Summary: The experience of Jacob at Bethel, and what it can mean today -- God still extends his staircase down to us at unexpected times.
The story of Jacob and his brother Esau is a tangled one, filled with deceit, intrigue and animosity. Esau despised his birthright and sold it to Jacob for a pot of stew. Jacob then deceived their father and got him to bless him as the ruler and chief heir of the family. So tensions ran high between the two men. Those problems continued until Jacob eventually had to leave home. Jacob feared for his life, so taking his belongings, he picked up and left his home and went far away to stay with relatives in the east.
Jacob did not seem to have much time for God. We never read of any conversations about God or with Him before he leaves home. We never read about him worshiping, nor any encounters with God in all of his life up until now. Jacob has had little time for God, because he has been too busy scheming and planning how to get ahead. Too much of his time has been wasted thinking only of himself. There was no time for God, and there was no time for anyone else but himself. But God is about to dramatically interrupt his self-centered life.
Jacob has been on the go all day. He is running from his problems. Finally, the night comes and he falls asleep. There is a rock for a pillow under his head, and above his head, the open heavens. As he is asleep, God reveals himself to Jacob. In his dream there is what appears to be a large ladder, or staircase of light, the top of which reaches to heaven and the very throne of God. On it the messengers of God were traveling up and down between heaven and earth. They were delivering people’s petitions to God and bringing God’s help to the people of the earth. Jacob was one of the privileged few who saw with his own eyes the workings of the kingdom of God, the spiritual activity of heaven itself. Here God reveals himself and gives his promise to Jacob that Jacob will be the heir to the promises which God had made to his father, and his father before him. The Lord repeats those promises to him personally saying, “I am the LORD, the God of your father Abraham and the God of Isaac. I will give you and your descendants the land on which you are lying. Your descendants will be like the dust of the earth... All peoples on earth will be blessed through you and your offspring. I am with you and will watch over you wherever you go, and I will bring you back to this land. I will not leave you until I have done what I have promised you” (Genesis 28:13-15).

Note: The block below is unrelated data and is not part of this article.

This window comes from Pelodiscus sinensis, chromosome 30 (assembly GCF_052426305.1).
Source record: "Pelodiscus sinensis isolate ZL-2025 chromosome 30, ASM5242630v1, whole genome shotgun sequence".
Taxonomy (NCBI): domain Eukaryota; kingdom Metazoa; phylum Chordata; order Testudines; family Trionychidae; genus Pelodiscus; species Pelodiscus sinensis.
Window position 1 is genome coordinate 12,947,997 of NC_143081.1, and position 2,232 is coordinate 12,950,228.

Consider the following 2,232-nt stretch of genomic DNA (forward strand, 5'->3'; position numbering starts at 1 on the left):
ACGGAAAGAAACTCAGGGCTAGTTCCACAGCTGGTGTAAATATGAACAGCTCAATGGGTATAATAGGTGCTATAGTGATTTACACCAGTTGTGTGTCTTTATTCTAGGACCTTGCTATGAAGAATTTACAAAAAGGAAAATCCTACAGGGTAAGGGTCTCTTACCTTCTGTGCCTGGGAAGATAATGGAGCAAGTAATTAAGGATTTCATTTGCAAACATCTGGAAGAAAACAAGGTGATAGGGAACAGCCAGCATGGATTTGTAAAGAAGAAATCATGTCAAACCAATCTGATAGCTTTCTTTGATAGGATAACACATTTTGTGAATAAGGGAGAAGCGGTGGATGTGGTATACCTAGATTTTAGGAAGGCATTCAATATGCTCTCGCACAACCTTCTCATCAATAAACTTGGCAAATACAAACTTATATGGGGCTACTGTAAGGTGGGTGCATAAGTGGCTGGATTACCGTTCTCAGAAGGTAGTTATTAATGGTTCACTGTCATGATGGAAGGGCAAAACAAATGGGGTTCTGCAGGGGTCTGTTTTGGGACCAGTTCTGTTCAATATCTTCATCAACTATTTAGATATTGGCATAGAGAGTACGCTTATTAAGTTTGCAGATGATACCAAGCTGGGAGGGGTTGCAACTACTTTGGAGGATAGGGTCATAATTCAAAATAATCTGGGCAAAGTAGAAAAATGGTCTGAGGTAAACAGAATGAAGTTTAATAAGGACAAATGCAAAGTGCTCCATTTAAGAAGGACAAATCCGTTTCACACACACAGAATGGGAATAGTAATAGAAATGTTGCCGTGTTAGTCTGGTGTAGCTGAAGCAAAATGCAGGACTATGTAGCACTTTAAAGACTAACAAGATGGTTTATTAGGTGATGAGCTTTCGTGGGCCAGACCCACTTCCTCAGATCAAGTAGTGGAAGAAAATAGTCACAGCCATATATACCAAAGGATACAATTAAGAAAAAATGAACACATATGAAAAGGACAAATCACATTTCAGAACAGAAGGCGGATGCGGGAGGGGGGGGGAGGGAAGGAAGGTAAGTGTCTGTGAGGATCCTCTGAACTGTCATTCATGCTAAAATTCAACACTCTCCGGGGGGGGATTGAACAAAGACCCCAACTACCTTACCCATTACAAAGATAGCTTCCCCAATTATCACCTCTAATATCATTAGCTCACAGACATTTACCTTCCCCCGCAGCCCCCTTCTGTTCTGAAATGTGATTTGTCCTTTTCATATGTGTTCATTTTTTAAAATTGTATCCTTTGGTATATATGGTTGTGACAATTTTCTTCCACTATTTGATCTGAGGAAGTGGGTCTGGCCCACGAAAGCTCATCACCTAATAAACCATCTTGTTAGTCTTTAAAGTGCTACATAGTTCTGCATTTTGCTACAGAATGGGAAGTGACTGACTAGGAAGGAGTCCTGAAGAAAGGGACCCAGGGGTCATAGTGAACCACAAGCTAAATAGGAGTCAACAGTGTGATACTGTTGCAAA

Jacob calls the place Bethel, which in Hebrew means ‘House of God.’ This special place seems to him to be the very dwelling place of the Lord. Jacob has met God. He wasn’t expecting to meet him. He wasn’t even thinking of God. It was purely grace. It was probably the last thing on his mind. He did not even want to meet God. He was only thinking of getting away from his brother. His mind was full of thoughts about where he was going and what was ahead of him. But God broke into Jacob’s self-absorbed world in an amazing way. God came to Jacob even when Jacob was not seeking God. God opened his world to Jacob, even when Jacob had closed his world to God.